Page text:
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Does Immigration Raise Natives’ Income? National and Regional Evidence from Spain

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  • Amuedo-Dorantes, Catalina

    ()
    (San Diego State University)

  • de la Rica, Sara

    ()
    (University of the Basque Country)

Abstract

How immigration affects the labor market of the host country is a topic of major concern for many immigrant-receiving nations. Spain is no exception following the rapid increase in immigrant flows experienced over the past decade. We assess the impact of immigration on Spanish natives’ income by estimating the net immigration surplus accruing at the national level and at high immigrant-receiving regions while taking into account the imperfect substitutability of immigrant and native labor. Specifically, using information on the occupational densities of immigrants and natives of different skill levels, we develop a mapping of immigrant-to-native self-reported skills that reveals the combination of natives across skills that would be equivalent to an immigrant of a given self-reported skill level, which we use to account for any differences between immigrant self-reported skill levels and their effective skills according to the Spanish labor market. We find that the immigrant surplus amounts to 0.04 percent of GDP at the national level and it is even higher for some of the main immigrant-receiving regions, such as Cataluña, Valencia, Madrid, and Murcia.

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Bibliographic Info

Paper provided by Institute for the Study of Labor (IZA) in its series IZA Discussion Papers with number 3486.

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Length: 35 pages
Date of creation: May 2008
Date of revision:
Publication status: published as 'The Immigration Surplus and the Substitutability of Immigrant and Native Labor: Evidence from Spain", Empirical Economics 2011, [online first]
Handle: RePEc:iza:izadps:dp3486

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Keywords: immigration surplus; national; regional; international migration; Spain;

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References

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  1. Ottaviano, Gianmarco I. P. & Peri, Giovanni, 2007. "Rethinking the effects of immigration on wages," HWWI Research Papers 3-8, Hamburg Institute of International Economics (HWWI).
  2. repec:bla:restud:v:73:y:2006:i:2:p:381-412 is not listed on IDEAS
  3. Card, David, 2001. "Immigrant Inflows, Native Outflows, and the Local Labor Market Impacts of Higher Immigration," Journal of Labor Economics, University of Chicago Press, vol. 19(1), pages 22-64, January.
  4. George J. Borjas, 1994. "The Economic Benefits from Immigration," NBER Working Papers 4955, National Bureau of Economic Research, Inc.
  5. Antonio Ciccone & Giovanni Peri, 2006. "Identifying Human-Capital Externalities: Theory with Applications," Review of Economic Studies, Oxford University Press, vol. 73(2), pages 381-412.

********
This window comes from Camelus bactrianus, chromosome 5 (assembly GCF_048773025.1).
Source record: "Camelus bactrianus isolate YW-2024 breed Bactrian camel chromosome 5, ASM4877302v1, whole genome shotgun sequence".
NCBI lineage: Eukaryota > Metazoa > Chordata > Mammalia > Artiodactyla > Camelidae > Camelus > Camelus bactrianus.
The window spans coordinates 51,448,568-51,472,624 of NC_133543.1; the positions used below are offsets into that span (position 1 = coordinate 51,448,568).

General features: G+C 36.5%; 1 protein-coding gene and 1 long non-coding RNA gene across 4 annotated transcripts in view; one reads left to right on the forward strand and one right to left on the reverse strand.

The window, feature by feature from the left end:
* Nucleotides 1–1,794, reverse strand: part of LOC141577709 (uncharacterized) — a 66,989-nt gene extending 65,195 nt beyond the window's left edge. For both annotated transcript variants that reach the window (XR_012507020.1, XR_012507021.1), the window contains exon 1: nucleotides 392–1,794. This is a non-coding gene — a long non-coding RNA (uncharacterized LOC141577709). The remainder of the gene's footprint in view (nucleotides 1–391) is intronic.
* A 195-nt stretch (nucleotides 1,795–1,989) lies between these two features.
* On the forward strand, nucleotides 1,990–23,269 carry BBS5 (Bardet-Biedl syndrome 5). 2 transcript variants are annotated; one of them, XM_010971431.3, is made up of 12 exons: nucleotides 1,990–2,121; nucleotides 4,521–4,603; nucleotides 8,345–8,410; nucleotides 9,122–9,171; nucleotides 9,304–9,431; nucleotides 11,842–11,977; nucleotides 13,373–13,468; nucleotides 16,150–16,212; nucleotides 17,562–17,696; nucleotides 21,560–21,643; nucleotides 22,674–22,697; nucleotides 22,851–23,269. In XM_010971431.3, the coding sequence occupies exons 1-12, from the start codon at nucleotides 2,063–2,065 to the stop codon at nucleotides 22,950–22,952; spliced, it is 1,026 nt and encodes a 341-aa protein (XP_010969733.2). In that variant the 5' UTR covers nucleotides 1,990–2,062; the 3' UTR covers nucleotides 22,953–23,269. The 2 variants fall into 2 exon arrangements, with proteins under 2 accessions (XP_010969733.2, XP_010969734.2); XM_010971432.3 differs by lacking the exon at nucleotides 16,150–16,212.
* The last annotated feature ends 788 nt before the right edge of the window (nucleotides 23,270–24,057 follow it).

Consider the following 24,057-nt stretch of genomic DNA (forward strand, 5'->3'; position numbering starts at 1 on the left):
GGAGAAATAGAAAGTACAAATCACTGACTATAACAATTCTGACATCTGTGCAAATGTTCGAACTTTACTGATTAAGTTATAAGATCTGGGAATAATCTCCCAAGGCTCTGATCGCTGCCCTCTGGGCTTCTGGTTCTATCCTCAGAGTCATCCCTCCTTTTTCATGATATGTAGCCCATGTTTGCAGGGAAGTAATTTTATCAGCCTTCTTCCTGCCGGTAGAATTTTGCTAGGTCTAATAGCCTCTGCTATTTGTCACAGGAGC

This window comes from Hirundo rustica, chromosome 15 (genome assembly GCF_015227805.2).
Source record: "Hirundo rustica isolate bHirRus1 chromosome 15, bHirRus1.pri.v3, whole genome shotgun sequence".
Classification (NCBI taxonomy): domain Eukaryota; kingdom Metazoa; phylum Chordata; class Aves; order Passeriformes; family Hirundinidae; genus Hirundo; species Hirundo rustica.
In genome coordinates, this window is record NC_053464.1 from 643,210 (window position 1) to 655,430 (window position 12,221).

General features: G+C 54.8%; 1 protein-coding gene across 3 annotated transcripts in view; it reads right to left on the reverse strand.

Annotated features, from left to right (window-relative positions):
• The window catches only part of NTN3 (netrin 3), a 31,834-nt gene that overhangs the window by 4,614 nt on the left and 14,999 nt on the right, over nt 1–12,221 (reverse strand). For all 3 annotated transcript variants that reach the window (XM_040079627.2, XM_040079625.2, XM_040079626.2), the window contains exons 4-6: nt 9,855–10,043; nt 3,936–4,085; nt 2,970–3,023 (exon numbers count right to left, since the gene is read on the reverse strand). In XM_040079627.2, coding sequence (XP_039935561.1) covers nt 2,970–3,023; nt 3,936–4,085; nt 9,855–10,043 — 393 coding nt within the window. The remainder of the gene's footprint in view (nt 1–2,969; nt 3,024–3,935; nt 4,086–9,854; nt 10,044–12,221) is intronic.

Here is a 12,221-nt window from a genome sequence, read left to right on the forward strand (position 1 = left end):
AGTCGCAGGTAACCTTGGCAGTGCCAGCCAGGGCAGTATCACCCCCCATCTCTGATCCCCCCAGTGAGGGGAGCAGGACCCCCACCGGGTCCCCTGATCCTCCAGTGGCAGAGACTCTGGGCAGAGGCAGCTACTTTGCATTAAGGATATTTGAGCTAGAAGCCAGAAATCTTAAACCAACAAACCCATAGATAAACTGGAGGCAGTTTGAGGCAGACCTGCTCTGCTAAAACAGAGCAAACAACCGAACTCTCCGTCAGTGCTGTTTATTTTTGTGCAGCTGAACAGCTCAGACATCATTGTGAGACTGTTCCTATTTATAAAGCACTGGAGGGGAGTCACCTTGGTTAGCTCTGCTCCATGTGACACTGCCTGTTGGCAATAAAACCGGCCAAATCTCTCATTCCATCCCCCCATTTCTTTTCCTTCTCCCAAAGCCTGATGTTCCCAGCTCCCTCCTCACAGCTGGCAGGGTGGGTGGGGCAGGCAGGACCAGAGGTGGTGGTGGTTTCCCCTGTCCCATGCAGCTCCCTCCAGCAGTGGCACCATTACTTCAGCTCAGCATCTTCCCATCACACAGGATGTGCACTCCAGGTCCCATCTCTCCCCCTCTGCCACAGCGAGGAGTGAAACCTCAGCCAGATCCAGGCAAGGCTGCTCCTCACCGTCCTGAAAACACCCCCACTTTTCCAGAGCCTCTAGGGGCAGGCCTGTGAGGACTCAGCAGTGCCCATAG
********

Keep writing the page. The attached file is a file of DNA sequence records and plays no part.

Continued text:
6. George J. Borjas, 2003. "The Labor Demand Curve Is Downward Sloping: Reexamining The Impact Of Immigration On The Labor Market," The Quarterly Journal of Economics, MIT Press, vol. 118(4), pages 1335-1374, November.
  7. David Card & Thomas Lemieux, 2000. "Can Falling Supply Explain the Rising Return to College for Younger Men? A Cohort-Based Analysis," NBER Working Papers 7655, National Bureau of Economic Research, Inc.
  8. Marco Manacorda & Alan Manning & Jonathan Wadsworth, 2006. "The impact of immigration on the structure of male wages: theory and evidence from Britain," LSE Research Online Documents on Economics 19797, London School of Economics and Political Science, LSE Library.
  9. Gianmarco I.P. Ottaviano & Giovanni Peri, 2005. "Rethinking the Gains from Immigration: Theory and Evidence from the U.S," NBER Working Papers 11672, National Bureau of Economic Research, Inc.
  10. Giovanni Peri, 2007. "Immigrants' Complementarities and Native Wages: Evidence from California," NBER Working Papers 12956, National Bureau of Economic Research, Inc.
  11. Ethan Lewis, 2003. "Local, open economies within the U.S.: how do industries respond to immigration?," Working Papers 04-1, Federal Reserve Bank of Philadelphia.
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Cited by:
  1. F. Alfonso Arellano, 2010. "Inmigrantes y periodo de residencia: descriptiva de la asimilación en materia laboral entre España y la Comunidad de Madrid," Economic Reports 09-2010, FEDEA.
  2. Amuedo-Dorantes, Catalina & de la Rica, Sara, 2011. "Complements or substitutes? Task specialization by gender and nativity in Spain," Labour Economics, Elsevier, vol. 18(5), pages 697-707, October.
  3. Rodríguez-Planas, Núria & Vegas, Raquel, 2012. "Moroccans' Assimilation in Spain: Family-Based versus Labor-Based Migration," IZA Discussion Papers 6368, Institute for the Study of Labor (IZA).
  4. González, Libertad & Ortega, Francesc, 2011. "How do very open economies adjust to large immigration flows? Evidence from Spanish regions," Labour Economics, Elsevier, vol. 18(1), pages 57-70, January.
  5. Catalina Amuedo-Dorantes & Sara de la Rica, 2008. "Complements or Substitutes? Immigrant and Native Task Specialization in Spain," CReAM Discussion Paper Series 0816, Centre for Research and Analysis of Migration (CReAM), Department of Economics, University College London.
  6. Lídia Farré & Núria Rodríguez-Planas, 2014. "Immigrants from eastern partnership (EaP) countries in Spain," IZA Journal of European Labor Studies, Springer, vol. 3(1), pages 1-28, December.

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